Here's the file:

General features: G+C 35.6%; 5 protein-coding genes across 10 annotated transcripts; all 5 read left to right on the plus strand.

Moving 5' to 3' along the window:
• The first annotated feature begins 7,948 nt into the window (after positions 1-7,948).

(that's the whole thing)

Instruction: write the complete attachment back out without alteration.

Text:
General features: G+C 35.6%; 5 protein-coding genes across 10 annotated transcripts; all 5 read left to right on the plus strand.

Moving 5' to 3' along the window:
• The first annotated feature begins 7,948 nt into the window (after positions 1-7,948).